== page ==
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Lack of empathy is one of the hallmark signs of many personality disorders, one of which is narcissistic personality disorder (NPD). Dealing with this kind of behavior without understanding the “why” behind it was frustrating, depressing, infuriating, and confusing. That is why I feel the need to address this issue in-depth in this blog.
I can’t even begin to count the number of occasions that I witnessed lack of empathy in dealing with the narcissistic family in my past. As you probably know from my previous blogs, I had adenomyosis (a painful and debilitating uterine disorder) for seventeen years. During that time, I went through most of my attacks on my own without any help from the narcissistic individuals at that time. I had nights where I thought my abdomen was going to explode (literally!), and there were narcissists in the other room who never checked up on me even though they knew I was sick. I could have been dead in the other room, and they never would have known. I went through many years of this disorder on my own with very little support, and this is one of the main reasons I am so vocal about this disorder. Not only have I been through all of the physical pain, but I have also been down the road of emotional and mental neglect involved in this disorder. There was only one time that a narcissist showed any emotion over my condition, and this is when I actually received the diagnosis of adenomyosis. However, this display of emotion occurred in front of other family members. I now know that this display was for show only. Narcissists like to “appear” like they care, but they really don’t.
There were times when I desperately needed to go to the hospital due to abdominal pain from adenomyosis, and a narcissist actually argued with me about having to go there because they just didn’t want to go. It was too much trouble for them. This happened at another time when I had severe back pain due to a herniated disc and broken vertebrae. Even though this person was seen at the hospital with me, it usually was preceded by a lot of complaining before we arrived.
I witnessed one of the narcissists telling a family member to “get up and go get me some face cream” when that person had been up all night vomiting.
One of the narcissists wanted to go on vacation so badly that she made her sick husband drive over twenty hours, and when they arrived, we noticed that he had red streaks running up his leg. He had cellulitis, and we had to take him straight to the doctor for immediate treatment. They knew he was sick before he left on the trip, but the narcissist insisted that they go anyway.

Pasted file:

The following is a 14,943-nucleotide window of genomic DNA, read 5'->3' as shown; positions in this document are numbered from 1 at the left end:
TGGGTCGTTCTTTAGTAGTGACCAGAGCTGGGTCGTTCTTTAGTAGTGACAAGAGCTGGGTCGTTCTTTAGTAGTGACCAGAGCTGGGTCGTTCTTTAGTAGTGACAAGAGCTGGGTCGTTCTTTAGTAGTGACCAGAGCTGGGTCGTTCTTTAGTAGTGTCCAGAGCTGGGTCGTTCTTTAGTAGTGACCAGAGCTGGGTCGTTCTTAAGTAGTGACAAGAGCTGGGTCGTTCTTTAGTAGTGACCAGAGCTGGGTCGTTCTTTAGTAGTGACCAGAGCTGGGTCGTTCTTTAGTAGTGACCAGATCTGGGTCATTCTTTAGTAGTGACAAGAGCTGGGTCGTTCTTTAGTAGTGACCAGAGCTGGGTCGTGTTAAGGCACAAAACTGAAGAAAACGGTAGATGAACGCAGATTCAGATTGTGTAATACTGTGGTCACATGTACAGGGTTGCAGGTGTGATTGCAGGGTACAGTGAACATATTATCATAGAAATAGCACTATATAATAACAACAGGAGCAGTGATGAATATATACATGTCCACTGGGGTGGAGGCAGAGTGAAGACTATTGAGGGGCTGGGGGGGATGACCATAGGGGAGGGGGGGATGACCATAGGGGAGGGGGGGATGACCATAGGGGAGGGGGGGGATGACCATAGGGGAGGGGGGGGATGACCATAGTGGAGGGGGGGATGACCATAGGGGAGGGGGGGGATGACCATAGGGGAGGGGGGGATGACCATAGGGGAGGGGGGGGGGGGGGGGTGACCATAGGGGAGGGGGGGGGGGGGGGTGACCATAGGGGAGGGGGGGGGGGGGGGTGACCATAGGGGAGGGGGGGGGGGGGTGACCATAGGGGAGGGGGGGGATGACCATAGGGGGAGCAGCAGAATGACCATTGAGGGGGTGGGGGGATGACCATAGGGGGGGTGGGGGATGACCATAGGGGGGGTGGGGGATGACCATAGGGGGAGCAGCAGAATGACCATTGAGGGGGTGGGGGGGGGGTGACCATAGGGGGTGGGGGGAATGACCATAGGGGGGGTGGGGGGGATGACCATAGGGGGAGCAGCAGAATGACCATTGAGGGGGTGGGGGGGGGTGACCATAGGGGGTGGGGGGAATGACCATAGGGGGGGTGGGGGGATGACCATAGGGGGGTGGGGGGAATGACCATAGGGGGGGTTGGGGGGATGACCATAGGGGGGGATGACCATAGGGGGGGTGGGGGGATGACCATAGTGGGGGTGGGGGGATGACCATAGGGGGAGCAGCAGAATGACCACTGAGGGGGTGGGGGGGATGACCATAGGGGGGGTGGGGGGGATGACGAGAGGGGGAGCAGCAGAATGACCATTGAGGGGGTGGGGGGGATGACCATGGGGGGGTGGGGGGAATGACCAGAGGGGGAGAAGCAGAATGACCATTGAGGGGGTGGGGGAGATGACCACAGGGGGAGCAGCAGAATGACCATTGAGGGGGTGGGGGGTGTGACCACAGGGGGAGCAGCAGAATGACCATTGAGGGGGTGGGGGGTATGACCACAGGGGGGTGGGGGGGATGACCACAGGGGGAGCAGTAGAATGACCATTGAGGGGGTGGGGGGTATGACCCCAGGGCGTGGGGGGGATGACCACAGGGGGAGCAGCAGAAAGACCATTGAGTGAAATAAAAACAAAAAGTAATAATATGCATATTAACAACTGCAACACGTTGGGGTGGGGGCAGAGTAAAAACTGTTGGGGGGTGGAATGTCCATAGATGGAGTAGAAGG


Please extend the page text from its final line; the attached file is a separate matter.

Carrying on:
One narcissist was sick with a head cold, and we were scheduled to go to visit them. We wanted to wait until she was better, but she insisted that we come, saying that “she needed to see us”. While I was there, I came down with a serious head infection. In fact, when we arrived home, my doctor told me that my ears were on the verge of rupturing due to the infection. The narcissist insisted that she didn’t get me sick, saying “It must have come from the plane”.
One day, we received a call about my dad who was in the hospital. The doctors told my mom that she needed to call in the family because he had taken a turn for the worse. The narcissist who drove me to the hospital complained the entire time, asking me if I knew for sure the end was near. This narcissist did not want to go. I cried almost all the way there, but he showed no emotion. He just complained.
Do you see what was going on here? These are all perfect examples of a lack of empathy on the part of the narcissists. They don’t care at all about any discomfort that others are in – they only care about their own needs and wants. During these years, I started to question myself. Did I just complain too much? Shouldn’t I just be a stronger person and deal with these health issues better? Did that infection actually come from the plane? I actually began to feel like I had to “prove” that I had these health problems. One narcissist insisted that I would feel better if I just went to the gym. This shows the ignorance in the knowledge of adenomyosis. Exercise in itself will not heal adenomyosis. Neither will it heal a herniated disc and broken vertebrae. In fact, it may actually worsen the back condition!
I can’t prove that the head infection came from the narcissist, but chances are pretty high. Other than that, the answers to these questions are an emphatic “NO!” The problem is with them, not me. Adenomyosis is a serious uterine disorder that significantly disrupts a woman’s life! If my ears were on the verge of rupturing with that head infection, I had one serious infection! There was no apology – just another incidence of trying to put the blame on someone on the plane. If they can’t understand that – don’t have the ability to empathize – that is their problem – their own personality disorder that THEY need to deal with. I have learned that there is nothing wrong with me. The problem is narcissism and their lack of understanding that they need help.